Since its plot unfolds in scenes arranged out of chronological order, one can’t help but wonder why the first shot of Before the Devil Knows You’re Dead had to be the one depicting Phillip Seymour Hoffman baring his ass and thrusting atop Marisa Tomei in some of the most mechanical lovemaking ever glimpsed in a movie. Surely, the Tarantino sense of time could have spared audiences a view of Hoffman’s full moon at least until a few minutes in.
But that’s probably a superficial criticism. The question Sidney Lumet’s longtime fans should ask is why an accomplished director would bother with such an unremarkable script. Sure, it has characters in the traditional Lumet situations-trapped, for one reason or another, and then driven to their breaking points-but subtract Before the Devil Knows You’re Dead‘s plot twists and atypical-but-hardly-unconventional chronology, and the end result is a fairly simple crime drama with a predictable ending. Strapped for cash, two sons (Hoffman and Ethan Hawke) plot a robbery of their own parents’ jewelry store. The heist goes bad, and Mom gets killed. While the boys must cope with the resulting guilt, Dad (Albert Finney) grows increasingly fixated on revenge. On top of that already far-fetched family dysfunction, Tomei’s character is married to Hoffman’s, but also sleeping with Hawke’s, giving the actress little to do but be topless and cry-sometimes simultaneously.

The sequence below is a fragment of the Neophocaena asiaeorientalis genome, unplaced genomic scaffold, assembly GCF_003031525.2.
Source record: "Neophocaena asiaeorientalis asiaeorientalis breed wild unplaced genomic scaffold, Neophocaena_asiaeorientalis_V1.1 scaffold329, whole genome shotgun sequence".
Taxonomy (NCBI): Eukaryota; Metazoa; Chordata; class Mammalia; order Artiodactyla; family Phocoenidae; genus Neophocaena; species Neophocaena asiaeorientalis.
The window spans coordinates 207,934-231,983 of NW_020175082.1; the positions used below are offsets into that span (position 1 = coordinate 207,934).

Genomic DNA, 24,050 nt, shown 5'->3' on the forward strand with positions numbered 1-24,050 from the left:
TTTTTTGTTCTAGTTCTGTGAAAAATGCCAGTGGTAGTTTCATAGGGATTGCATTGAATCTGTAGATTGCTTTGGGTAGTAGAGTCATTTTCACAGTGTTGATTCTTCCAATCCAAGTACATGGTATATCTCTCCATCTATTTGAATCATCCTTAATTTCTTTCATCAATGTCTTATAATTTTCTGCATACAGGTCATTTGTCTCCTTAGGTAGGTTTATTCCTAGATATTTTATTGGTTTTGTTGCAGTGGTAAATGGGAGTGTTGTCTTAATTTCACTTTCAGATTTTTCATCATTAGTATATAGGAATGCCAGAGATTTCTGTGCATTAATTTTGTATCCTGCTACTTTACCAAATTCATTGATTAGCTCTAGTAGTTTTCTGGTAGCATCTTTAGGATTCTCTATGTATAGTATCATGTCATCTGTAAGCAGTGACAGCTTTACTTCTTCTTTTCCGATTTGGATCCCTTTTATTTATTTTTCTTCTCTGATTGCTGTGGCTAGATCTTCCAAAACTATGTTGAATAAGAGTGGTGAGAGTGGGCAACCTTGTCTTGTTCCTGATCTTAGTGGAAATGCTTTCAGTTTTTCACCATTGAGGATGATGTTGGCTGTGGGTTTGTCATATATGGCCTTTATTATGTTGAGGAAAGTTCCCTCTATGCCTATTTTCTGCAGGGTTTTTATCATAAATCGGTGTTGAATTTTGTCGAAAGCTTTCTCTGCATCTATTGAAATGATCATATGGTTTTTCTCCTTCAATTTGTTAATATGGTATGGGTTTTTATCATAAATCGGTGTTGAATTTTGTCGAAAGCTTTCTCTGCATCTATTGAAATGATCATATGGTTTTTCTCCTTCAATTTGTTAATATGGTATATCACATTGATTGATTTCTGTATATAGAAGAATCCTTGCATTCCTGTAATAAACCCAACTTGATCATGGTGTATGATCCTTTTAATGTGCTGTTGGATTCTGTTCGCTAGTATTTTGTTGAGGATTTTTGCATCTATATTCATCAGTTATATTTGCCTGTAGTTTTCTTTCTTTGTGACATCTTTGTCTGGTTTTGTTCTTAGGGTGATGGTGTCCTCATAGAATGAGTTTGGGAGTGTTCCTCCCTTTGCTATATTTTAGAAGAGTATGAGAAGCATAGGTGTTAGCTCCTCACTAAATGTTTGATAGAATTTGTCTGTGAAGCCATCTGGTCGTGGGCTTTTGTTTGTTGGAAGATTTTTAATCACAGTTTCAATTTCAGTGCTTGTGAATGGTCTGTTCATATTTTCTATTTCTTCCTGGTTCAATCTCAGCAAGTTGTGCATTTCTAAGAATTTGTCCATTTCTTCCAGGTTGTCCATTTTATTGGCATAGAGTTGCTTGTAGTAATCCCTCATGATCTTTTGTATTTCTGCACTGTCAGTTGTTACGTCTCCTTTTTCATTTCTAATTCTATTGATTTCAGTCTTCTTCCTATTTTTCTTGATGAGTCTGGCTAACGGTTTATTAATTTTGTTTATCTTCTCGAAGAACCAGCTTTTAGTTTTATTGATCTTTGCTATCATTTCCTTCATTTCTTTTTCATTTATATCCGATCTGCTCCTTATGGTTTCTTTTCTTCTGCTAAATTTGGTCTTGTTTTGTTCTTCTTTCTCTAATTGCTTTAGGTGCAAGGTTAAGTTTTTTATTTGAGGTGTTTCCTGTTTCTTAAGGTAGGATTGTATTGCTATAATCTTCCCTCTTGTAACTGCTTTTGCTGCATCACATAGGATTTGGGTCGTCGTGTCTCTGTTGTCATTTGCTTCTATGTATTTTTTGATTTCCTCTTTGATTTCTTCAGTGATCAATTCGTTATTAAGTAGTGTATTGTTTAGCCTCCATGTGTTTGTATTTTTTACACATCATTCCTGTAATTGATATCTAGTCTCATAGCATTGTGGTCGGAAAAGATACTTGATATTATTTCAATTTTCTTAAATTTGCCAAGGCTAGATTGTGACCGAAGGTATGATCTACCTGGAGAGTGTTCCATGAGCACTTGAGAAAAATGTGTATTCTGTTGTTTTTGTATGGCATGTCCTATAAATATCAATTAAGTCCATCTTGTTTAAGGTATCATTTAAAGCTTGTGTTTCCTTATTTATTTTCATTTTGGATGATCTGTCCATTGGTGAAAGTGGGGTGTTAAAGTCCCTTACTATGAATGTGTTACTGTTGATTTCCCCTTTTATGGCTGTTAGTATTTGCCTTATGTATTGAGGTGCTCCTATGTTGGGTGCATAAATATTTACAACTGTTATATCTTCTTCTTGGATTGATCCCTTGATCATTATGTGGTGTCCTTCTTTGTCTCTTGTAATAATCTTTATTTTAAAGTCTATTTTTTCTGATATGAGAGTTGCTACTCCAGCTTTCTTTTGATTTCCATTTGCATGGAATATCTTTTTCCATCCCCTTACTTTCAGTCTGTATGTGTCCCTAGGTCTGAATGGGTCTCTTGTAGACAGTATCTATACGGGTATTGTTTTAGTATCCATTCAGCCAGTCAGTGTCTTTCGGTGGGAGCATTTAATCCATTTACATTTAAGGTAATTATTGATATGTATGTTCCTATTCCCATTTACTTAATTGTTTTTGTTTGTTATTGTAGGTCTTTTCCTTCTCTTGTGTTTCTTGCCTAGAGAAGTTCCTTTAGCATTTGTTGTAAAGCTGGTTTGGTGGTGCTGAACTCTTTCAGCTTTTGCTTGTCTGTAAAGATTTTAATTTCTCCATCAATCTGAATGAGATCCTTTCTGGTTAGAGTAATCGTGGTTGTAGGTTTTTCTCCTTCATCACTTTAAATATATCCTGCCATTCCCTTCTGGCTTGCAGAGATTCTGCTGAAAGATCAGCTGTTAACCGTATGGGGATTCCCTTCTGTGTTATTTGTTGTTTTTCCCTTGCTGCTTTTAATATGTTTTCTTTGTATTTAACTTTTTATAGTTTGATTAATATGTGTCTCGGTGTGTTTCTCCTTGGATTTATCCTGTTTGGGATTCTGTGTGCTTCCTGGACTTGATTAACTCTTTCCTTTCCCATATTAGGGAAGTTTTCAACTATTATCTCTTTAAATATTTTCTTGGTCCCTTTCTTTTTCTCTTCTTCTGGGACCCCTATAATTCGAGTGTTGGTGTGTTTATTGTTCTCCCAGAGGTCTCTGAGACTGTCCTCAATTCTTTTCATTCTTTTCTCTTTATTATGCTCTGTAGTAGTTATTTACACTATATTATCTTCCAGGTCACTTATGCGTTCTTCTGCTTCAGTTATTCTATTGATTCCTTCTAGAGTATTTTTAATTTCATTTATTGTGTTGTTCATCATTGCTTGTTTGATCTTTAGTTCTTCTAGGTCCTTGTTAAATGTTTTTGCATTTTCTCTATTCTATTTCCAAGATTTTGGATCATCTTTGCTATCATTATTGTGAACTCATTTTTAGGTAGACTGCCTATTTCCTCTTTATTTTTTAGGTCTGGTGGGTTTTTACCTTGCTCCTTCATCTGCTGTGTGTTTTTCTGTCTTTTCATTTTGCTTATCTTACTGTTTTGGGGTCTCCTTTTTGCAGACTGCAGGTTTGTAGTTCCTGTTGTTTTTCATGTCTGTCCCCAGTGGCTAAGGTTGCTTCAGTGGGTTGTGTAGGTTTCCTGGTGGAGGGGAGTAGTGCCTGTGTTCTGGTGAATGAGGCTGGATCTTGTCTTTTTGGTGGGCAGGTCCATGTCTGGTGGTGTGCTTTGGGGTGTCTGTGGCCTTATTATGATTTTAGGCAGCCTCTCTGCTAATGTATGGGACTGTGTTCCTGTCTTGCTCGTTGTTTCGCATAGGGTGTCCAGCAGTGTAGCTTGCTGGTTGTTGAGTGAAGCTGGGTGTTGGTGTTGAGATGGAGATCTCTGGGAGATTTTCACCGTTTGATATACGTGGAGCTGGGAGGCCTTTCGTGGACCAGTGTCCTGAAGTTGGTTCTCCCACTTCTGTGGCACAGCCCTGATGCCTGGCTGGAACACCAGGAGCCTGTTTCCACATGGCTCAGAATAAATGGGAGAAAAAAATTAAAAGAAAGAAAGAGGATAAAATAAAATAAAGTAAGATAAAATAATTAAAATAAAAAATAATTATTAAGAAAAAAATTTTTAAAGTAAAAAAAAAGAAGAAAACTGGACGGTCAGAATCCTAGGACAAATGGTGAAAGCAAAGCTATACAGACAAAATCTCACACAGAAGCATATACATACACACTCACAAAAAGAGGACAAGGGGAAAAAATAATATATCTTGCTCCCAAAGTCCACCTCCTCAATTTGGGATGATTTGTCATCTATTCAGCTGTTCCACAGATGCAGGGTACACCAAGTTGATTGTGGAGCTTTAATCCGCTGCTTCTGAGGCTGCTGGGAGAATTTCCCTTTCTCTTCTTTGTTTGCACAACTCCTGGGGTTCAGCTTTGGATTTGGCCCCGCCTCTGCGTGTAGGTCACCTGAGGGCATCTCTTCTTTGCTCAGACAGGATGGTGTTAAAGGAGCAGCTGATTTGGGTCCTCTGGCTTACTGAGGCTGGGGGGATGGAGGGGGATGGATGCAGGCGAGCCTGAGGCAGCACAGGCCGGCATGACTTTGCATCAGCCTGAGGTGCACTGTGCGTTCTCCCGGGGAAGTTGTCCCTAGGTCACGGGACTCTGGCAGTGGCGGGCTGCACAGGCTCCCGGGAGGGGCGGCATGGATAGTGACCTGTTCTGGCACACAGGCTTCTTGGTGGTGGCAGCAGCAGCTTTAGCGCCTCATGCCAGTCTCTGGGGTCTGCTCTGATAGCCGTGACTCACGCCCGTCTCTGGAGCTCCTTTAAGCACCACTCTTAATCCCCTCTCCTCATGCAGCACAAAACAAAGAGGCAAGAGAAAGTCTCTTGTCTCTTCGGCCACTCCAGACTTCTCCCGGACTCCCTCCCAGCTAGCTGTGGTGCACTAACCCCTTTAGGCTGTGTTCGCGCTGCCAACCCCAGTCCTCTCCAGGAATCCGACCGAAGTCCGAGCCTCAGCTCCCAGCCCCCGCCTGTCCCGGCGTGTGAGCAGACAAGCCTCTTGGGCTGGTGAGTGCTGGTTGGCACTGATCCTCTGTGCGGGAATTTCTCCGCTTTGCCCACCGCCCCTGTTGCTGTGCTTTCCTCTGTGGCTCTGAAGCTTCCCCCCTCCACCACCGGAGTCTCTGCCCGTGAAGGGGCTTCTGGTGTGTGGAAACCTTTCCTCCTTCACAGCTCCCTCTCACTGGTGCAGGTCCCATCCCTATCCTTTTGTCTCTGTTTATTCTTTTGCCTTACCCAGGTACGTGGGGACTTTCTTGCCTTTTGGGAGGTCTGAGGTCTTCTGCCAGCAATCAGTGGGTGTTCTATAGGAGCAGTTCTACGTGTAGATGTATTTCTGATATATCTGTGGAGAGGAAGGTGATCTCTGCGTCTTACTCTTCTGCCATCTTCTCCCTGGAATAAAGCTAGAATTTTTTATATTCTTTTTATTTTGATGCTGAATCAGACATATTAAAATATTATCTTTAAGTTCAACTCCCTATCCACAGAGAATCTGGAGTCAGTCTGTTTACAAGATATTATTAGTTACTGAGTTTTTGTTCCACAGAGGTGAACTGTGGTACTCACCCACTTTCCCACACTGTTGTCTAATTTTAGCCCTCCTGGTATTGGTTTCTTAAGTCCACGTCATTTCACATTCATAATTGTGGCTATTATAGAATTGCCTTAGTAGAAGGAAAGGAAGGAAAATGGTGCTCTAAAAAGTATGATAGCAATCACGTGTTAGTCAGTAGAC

Lumet manages to steer the film away from the kind of melodrama that would normally accompany such plotlines, but Before the Devil ultimately falls short of the return to Lumet’s glory days that some had predicted. As far as crime flicks go, Before the Devil Knows You’re Dead delivers a watchable but forgettable story. Most viewers will be able to call the ending from a mile away. (Appropriate, maybe, for a film that literally begins with an obvious end.) And talented though the cast may be, they seem as trapped by their under-written roles as are their characters by their various predicaments. And that’s the real shame, because protagonists who make choices this bad could have used more development to elicit some sympathy from this audience member.